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News Archive

September 19, 2019

EPA Proposed Changes to Oil and Gas Emission Limits Will Harm Health and Climate

Boulder County, CO - The U.S. Environmental Protection Agency (EPA) has proposed removing requirements that oil and gas producers limit the amount of methane released from oil and gas sources (e.g. amendments to the 2012 and 2016 New Source Performance Standards).

The EPA’s own analysis estimates that the proposed change would cause a nationwide increase of 370,000 tons of methane, 10,000 tons of volatile organic compounds or VOCs (e.g. ozone precursors), and 300 tons of hazardous air pollutants between 2019 and 2025.

Methane is a powerful greenhouse gas that plays a major role in climate change, particularly now when we must make dramatic cuts to emissions. The negative climate impacts of these increases are estimated by EPA to cost $8.1 million per year through 2025.

“We know from our own studies that we need to strengthen limits on emissions from oil and gas sources, not weaken them,” said Cindy Copeland, Air Quality Specialist for Boulder County Public Health.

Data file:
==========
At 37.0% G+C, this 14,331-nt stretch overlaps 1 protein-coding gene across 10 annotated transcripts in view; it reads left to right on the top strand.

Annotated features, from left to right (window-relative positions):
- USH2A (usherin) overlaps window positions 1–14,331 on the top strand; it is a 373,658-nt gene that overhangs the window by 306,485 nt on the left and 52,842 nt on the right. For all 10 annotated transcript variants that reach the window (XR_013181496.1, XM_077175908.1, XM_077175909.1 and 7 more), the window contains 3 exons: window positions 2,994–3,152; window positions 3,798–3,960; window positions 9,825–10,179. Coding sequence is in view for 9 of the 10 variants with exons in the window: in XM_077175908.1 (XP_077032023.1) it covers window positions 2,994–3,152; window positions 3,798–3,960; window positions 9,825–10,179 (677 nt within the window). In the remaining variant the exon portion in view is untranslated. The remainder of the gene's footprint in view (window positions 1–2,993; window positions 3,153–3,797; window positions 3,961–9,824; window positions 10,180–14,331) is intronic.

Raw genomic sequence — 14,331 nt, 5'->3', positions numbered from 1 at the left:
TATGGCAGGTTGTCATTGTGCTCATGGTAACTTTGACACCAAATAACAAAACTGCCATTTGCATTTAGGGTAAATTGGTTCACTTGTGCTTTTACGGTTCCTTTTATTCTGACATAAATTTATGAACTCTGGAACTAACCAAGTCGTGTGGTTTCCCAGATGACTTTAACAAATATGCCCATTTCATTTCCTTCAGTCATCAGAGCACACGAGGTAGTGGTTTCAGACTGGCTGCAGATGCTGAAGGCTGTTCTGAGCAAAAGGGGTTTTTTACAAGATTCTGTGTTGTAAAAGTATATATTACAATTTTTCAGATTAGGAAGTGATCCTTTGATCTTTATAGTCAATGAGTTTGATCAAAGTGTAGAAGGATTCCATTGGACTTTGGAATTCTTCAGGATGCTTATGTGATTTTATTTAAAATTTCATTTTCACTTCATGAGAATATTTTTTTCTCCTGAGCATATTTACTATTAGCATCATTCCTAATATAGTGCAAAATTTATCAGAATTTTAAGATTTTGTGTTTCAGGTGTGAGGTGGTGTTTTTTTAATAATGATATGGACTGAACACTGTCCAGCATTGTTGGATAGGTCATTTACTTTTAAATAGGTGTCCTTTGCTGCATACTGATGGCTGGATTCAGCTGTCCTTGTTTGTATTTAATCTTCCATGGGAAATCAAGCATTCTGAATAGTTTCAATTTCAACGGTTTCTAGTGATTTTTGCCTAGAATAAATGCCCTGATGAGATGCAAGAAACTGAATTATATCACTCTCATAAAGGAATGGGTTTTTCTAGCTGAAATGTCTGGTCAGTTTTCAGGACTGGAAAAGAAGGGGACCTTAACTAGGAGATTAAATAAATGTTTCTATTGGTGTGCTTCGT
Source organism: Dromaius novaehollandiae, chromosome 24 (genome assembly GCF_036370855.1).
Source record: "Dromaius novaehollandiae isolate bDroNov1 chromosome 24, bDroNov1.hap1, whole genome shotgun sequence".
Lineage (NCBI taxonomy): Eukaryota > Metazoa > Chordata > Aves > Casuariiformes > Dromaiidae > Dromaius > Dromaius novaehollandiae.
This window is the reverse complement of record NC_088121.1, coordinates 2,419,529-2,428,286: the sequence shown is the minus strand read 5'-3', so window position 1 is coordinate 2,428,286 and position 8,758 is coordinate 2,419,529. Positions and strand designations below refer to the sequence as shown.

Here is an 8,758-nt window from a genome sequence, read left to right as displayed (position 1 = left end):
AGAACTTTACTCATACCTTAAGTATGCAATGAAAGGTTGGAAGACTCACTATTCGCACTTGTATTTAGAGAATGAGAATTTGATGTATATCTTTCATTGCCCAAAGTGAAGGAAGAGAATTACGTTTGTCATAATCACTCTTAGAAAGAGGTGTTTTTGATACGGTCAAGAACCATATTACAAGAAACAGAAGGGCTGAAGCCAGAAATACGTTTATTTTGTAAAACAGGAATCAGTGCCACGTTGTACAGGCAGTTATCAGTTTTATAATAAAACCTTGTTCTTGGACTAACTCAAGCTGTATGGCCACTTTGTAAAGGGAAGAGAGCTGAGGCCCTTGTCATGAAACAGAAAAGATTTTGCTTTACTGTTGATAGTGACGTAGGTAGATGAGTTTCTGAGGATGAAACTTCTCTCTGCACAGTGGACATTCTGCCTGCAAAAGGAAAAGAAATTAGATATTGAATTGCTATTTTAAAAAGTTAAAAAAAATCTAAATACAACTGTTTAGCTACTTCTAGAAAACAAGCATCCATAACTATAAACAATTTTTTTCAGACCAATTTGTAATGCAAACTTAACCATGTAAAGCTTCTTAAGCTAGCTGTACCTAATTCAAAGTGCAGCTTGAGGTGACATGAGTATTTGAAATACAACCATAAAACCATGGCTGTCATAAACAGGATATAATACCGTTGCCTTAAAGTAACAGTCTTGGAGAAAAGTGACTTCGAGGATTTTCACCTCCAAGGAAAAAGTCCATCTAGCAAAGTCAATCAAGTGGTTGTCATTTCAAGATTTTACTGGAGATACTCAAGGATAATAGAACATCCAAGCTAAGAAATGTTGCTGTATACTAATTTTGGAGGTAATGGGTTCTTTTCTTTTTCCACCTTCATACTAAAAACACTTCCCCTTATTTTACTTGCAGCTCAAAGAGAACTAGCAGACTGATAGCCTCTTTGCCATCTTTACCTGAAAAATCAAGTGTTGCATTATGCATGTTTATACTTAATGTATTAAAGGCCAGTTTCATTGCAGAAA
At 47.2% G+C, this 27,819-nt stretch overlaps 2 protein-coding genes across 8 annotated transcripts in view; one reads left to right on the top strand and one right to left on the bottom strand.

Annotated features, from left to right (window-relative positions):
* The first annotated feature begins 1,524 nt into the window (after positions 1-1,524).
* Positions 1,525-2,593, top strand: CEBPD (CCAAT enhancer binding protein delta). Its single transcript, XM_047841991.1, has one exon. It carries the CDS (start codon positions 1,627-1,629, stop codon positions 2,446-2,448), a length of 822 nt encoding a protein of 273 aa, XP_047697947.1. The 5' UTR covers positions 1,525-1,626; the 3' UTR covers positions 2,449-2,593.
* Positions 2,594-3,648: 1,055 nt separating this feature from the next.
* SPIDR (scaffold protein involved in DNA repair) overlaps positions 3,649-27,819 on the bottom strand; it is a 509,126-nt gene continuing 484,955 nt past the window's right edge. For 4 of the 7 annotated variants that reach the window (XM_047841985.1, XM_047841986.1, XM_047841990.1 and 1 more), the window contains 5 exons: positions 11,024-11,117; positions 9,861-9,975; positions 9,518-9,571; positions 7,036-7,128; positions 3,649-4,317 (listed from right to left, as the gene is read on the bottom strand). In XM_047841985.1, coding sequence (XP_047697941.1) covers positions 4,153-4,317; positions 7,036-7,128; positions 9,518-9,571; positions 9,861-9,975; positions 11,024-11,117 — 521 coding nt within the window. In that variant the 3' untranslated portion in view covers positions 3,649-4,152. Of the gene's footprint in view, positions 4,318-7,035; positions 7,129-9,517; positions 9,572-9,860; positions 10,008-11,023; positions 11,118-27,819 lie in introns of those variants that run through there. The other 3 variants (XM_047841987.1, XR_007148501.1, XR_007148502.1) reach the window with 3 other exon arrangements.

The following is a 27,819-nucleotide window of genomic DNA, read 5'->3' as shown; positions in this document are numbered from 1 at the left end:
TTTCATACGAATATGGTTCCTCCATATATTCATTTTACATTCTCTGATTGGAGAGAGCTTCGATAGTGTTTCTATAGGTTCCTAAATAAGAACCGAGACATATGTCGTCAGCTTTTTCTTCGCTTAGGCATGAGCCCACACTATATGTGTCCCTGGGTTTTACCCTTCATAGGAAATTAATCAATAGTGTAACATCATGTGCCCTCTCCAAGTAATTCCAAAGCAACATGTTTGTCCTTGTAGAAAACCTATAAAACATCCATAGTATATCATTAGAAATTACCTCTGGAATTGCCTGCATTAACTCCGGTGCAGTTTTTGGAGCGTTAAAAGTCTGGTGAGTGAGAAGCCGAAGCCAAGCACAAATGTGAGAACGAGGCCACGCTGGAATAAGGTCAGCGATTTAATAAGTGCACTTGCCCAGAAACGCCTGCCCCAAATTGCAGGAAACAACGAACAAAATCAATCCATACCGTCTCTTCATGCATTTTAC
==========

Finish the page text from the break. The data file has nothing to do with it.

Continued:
Boulder County’s voluntary oil and gas inspections have identified a gas release or leak with an infrared camera at 82% of sites inspected. Further, 63% of the sites with leaks experienced them in multiple calendar years, and about 54% experienced more than one leak in at least one calendar year.

The Boulder County-funded air monitoring study led by researchers from the University of Colorado Boulder’s Institute of Arctic and Alpine Research (or INSTAAR) indicated a strong correlation between air quality in the area and the oil and gas development in areas northeast of Boulder County.

“Even in Colorado, with oil and gas regulations that are generally more stringent than EPA’s current regulations, oil and gas pollution is still negatively impacting the air we all breathe and our future on the planet,” said Copeland.

Recent reports (The 2018 Intergovernmental Panel on Climate Change Special Report: Global Warming of 1.5 ºC and The Fourth National Climate Assessment) illustrate the need to address climate change immediately and by all means possible. EPA’s proposed regulatory revisions would seriously impede these efforts.

“This proposal is putting public health at risk and increasing our community’s exposure to the devastating threats of climate change. If enacted, it would turn a blind eye to emissions of methane, one of the most potent greenhouse gases,” said Elise Jones, Chair, on behalf of the Boulder Board of County Commissioners. “Boulder County will continue its longstanding work to aggressively monitor and limit these emissions that threaten our health and our climate.”

Residents can visit https://www.regulations.gov/ and provide feedback on the proposal when it becomes open for comment. The Docket ID number is EPA-HQ-OAR-2017-0757.